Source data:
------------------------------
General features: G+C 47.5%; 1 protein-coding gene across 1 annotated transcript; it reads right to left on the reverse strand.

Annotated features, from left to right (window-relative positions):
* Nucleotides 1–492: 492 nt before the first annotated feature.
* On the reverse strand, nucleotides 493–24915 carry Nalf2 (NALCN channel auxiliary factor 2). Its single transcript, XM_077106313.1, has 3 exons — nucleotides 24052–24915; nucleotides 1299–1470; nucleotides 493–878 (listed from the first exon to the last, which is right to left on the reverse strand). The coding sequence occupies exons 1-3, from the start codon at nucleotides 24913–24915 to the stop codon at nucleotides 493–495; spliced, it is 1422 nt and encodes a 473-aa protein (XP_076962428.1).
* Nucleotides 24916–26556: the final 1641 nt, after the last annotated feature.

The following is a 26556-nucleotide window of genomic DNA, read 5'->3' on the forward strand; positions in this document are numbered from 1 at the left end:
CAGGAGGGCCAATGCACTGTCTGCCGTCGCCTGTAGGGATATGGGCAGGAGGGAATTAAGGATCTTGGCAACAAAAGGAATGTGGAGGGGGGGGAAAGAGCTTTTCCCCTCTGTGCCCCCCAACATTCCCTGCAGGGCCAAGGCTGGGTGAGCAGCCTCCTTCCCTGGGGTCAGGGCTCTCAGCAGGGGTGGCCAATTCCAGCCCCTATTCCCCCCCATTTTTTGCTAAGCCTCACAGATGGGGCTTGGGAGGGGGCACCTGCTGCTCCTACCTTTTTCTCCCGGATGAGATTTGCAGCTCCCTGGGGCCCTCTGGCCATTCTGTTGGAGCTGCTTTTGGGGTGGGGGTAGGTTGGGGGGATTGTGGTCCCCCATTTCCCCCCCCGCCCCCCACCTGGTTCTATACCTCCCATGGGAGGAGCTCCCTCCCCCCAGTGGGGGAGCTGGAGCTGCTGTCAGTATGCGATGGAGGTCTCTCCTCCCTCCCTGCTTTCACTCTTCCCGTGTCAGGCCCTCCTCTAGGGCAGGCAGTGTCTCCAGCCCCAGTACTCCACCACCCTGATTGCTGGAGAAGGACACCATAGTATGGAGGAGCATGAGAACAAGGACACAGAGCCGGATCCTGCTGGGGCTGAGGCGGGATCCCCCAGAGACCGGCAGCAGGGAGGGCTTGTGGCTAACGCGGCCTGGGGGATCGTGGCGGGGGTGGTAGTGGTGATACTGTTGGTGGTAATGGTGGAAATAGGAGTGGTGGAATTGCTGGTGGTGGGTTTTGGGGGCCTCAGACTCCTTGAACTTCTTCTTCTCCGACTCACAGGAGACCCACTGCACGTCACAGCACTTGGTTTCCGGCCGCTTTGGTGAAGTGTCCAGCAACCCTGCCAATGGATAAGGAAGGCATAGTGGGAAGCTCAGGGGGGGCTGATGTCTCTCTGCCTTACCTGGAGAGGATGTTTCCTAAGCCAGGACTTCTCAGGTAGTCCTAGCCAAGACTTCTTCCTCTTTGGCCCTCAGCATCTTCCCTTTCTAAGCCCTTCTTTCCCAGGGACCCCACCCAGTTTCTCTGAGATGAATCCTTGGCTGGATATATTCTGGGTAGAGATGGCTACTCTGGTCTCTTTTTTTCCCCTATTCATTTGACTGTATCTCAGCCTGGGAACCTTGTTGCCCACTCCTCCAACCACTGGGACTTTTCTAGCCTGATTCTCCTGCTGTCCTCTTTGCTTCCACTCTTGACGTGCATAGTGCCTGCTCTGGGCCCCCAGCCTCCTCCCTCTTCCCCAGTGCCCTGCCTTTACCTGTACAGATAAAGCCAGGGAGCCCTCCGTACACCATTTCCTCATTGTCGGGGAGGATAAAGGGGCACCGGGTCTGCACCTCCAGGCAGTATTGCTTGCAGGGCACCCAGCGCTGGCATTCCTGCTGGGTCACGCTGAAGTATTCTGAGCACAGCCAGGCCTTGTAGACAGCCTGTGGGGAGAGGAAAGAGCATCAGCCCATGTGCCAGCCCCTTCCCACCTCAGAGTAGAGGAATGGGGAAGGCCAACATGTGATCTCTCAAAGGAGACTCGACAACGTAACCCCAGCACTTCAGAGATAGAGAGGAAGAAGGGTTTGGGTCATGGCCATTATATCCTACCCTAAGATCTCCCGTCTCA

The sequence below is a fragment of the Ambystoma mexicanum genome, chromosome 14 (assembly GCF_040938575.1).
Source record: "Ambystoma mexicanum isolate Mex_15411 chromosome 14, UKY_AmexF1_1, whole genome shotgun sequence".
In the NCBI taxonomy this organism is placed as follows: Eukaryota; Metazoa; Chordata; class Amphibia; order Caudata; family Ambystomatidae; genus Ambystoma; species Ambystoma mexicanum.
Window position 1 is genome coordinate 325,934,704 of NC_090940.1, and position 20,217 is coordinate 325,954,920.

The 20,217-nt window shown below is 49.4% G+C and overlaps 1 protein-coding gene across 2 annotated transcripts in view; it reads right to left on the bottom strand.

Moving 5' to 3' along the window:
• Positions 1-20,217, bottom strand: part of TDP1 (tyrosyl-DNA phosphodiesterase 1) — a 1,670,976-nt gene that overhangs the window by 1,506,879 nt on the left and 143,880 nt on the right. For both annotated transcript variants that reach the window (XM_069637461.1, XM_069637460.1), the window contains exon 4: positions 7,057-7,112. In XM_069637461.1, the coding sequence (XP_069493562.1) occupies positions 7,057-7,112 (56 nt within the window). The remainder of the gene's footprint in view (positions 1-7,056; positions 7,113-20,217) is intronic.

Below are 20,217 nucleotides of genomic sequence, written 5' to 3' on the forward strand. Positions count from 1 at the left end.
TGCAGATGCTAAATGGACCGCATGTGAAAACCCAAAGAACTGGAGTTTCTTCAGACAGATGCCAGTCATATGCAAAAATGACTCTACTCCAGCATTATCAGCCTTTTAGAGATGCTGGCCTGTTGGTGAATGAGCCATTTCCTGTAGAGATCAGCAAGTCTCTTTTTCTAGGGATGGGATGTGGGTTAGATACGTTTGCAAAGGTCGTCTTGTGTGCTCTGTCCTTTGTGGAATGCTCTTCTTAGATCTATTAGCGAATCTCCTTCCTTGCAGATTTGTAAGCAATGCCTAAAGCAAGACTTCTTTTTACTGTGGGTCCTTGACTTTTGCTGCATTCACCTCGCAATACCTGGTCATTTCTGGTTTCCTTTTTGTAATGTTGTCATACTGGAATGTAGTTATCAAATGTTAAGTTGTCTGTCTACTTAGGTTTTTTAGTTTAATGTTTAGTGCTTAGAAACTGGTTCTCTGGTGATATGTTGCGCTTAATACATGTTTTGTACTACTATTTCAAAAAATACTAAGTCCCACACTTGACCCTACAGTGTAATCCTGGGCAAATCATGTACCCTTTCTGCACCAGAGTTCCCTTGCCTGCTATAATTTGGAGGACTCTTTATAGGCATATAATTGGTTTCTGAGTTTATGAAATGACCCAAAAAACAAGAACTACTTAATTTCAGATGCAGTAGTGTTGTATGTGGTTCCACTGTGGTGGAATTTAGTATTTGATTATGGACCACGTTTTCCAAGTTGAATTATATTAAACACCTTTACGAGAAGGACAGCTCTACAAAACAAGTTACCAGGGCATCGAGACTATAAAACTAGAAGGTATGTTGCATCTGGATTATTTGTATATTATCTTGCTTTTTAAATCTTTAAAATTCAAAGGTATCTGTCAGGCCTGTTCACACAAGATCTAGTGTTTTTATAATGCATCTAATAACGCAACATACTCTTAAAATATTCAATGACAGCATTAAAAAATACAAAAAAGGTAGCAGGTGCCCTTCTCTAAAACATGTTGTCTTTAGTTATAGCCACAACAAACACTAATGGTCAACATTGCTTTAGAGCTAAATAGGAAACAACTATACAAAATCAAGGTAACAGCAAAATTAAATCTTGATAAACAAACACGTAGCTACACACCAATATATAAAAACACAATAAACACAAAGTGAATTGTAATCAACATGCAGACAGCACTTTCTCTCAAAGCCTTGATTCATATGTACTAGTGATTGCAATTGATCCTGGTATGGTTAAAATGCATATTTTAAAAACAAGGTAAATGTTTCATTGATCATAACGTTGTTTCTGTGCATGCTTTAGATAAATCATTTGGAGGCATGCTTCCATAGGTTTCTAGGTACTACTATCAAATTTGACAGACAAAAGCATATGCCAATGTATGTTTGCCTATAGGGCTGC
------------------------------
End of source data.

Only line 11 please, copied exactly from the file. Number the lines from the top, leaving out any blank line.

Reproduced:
Window position 1 is genome coordinate 325,934,704 of NC_090940.1, and position 20,217 is coordinate 325,954,920.